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The Pensions Act 2004 provides additional protection for members of defined benefit occupational pension schemes. In doing so it establishes both a pensions regulator and a pensions protection fund. The new rules impose funding obligations on employers which, it was thought by the legislators, employers would attempt to evade.
The legislation therefore includes anti-avoidance provisions, the knock-on effects of which will (1) radically change the way in which companies are bought, sold, restructured and wound-up (whether insolvent or solvent) and (2) create complex dilemmas for pension fund trustees and their advisers.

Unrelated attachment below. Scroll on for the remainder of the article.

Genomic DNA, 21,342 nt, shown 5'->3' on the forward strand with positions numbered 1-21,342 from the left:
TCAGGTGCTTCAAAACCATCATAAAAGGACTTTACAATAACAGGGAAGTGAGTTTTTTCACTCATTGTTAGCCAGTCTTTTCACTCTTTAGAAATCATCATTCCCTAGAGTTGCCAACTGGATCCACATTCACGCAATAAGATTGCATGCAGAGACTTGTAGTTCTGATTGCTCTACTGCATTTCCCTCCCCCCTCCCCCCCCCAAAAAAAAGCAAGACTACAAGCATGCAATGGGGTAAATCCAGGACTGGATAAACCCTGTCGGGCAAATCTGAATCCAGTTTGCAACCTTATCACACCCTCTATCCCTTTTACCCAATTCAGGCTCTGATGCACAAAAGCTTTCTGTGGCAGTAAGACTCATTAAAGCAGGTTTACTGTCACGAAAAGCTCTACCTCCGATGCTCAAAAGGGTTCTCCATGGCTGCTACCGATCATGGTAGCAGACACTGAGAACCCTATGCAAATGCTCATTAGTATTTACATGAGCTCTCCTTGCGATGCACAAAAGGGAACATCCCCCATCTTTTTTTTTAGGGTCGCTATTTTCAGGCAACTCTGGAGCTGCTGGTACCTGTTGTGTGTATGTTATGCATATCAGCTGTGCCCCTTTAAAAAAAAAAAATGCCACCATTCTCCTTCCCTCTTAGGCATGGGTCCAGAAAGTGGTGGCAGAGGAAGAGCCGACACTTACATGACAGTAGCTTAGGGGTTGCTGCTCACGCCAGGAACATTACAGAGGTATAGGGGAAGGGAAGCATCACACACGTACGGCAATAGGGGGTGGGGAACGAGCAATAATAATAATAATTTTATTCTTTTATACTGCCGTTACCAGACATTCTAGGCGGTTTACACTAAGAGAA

The anti-avoidance provisions of sections [35 and 39] are intended to protect pension members' benefits, whilst ensuring that it blocks abuses whereby pension liabilities can be offloaded onto the Pension Protection Fund. The provisions however may lead to unintended consequences for some businesses in the same group of companies, in situations where no abuse has taken place, for example:-